R. T. Van Horn & Co., Publishers.*

February 3, 1870.

     The weather is very changeable.  Business is still brisk.

     Policeman Kelso has a sore throat, and was not on duty yesterday.

     Mr. T. W. Felter is minus a valuable horse stolen from him the night before last.

     Matters before Recorder Sutton were dull yesterday.  The justices had nary a case.

     Yesterday afternoon Dr. Joseph Wood extracted a calculus from the bladder of a man who had been suffering from it for nine years.  The operation is one of great difficulty, and was performed in a very skillful manner.  The patient is in a fair way of recovery.

     The funeral of a promising young man named Harry Boult occurred yesterday afternoon and was largely attended.  Harry had been a pupil in Spalding's Commercial College, and the principal, teachers, and nearly all of his fellow pupils, who knew and loved him, followed his remains to their final resting place.  His body has been committed to earth but his memory will live long and be held dear by those who knew and loved him.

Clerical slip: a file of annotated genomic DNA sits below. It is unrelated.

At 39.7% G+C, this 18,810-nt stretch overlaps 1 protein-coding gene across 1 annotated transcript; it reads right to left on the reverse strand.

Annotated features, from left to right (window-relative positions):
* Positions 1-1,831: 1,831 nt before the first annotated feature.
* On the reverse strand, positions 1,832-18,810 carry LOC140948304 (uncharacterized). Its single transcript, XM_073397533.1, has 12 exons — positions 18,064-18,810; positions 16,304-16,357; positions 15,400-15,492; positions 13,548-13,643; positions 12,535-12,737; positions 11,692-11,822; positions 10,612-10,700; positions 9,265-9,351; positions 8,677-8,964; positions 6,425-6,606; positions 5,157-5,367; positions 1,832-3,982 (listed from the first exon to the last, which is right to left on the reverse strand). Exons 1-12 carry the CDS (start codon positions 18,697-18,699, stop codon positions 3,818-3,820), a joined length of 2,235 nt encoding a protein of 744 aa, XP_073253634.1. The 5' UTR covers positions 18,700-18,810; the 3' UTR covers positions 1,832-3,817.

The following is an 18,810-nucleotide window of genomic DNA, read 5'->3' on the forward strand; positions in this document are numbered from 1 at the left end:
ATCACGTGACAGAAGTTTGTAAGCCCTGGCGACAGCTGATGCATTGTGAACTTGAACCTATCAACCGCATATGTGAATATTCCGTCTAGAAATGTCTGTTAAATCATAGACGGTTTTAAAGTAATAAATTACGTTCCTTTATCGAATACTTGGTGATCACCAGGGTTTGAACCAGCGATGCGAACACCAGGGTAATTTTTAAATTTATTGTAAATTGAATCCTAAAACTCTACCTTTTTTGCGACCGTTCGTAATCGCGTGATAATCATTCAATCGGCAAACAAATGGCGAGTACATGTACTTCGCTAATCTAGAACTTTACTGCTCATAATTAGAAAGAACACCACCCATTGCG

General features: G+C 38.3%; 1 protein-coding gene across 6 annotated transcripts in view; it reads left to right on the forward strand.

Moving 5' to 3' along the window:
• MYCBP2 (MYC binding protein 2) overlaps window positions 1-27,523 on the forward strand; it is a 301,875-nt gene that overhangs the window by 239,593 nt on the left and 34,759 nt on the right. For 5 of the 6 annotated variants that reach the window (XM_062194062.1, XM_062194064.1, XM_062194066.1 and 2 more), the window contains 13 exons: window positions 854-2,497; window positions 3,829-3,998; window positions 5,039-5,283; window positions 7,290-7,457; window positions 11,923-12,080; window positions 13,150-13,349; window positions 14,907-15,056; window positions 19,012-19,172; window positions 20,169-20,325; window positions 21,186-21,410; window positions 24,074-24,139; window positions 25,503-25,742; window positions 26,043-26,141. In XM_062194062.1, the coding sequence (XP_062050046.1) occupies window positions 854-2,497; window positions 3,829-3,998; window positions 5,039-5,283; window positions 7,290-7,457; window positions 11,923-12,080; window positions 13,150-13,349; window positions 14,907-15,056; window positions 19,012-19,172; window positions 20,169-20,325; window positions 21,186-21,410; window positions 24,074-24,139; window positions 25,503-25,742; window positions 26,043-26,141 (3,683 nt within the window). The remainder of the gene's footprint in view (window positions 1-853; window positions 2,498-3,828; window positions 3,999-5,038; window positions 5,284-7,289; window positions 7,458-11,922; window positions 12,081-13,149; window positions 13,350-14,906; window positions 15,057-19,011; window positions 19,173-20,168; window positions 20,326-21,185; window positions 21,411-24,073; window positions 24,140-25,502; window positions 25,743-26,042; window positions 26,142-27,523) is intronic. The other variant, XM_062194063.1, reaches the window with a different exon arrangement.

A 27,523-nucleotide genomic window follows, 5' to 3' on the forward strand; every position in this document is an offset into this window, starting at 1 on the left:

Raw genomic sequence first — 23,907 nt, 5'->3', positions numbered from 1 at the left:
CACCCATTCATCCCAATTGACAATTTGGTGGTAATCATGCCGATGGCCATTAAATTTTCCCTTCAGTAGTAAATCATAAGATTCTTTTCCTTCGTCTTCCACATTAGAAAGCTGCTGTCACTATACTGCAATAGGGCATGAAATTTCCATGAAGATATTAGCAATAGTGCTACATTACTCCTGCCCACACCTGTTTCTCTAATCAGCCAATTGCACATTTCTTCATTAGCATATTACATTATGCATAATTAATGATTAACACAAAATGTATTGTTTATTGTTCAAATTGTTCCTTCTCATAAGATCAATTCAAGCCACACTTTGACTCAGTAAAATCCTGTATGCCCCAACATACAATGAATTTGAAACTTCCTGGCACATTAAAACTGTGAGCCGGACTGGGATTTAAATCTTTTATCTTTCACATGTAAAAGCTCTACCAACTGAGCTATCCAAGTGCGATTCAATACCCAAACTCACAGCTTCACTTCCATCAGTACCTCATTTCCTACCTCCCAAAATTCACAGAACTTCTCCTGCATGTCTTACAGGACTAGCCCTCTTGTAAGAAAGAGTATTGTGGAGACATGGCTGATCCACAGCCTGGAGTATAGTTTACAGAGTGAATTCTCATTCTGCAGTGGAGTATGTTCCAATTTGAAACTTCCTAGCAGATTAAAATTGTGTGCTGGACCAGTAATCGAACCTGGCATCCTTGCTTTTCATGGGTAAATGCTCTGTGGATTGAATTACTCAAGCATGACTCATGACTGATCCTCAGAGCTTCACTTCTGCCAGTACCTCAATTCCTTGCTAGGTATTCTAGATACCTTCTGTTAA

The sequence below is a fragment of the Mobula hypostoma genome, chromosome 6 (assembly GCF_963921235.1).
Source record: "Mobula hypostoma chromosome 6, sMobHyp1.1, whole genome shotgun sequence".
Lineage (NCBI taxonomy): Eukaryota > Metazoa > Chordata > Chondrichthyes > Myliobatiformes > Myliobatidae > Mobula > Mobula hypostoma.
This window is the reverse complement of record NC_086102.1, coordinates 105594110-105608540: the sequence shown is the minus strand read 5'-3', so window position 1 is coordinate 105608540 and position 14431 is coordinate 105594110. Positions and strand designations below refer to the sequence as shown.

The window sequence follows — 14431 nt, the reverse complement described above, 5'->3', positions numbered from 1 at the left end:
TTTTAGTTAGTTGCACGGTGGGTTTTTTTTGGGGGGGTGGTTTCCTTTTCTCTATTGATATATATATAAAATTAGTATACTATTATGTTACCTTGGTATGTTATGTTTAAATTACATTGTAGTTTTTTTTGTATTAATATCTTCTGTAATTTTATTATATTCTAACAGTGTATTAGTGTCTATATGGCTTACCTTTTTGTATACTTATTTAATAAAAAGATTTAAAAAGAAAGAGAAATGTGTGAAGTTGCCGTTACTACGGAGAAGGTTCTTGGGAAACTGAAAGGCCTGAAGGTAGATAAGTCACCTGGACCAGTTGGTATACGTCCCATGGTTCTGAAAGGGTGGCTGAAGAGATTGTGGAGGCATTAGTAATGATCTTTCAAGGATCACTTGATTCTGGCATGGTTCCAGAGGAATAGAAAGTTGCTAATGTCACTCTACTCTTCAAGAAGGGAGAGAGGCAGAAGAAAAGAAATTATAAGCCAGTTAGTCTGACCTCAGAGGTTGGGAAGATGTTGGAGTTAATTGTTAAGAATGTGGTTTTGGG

We have been informed that a frightful murder has occurred in Ray County, not far form the border of Clay County . It appears that two men, neighbors, whose names we have been unable to learn, had a quarrel about a piece of land which one had rented of the other.  In the course of the dispute that followed, one of the men drew a knife and stabbed the other one upon the right arm, inflecting a terrible gash which laid the bone bare.  This murderous assault was followed by a stab in the abdomen.  The murderer then cut his victim's throat.  He then laid the  murdered man upon a porch and coolly wiped his bloody knife upon the coat of his victim.  He then went to a store and began to trade, and when the citizens began to gather he mounted his horse and succeeded in making his escape.  These facts were narrated, we are informed, to Mr. Rice of the Mechanics bank.  We endeavored to find the gentleman, but we were unable to succeed.  We give the facts for what they are worth, only remarking that if true, they display an amount of fiendish atrocity on the part of the murderous scoundrel that is scarcely human.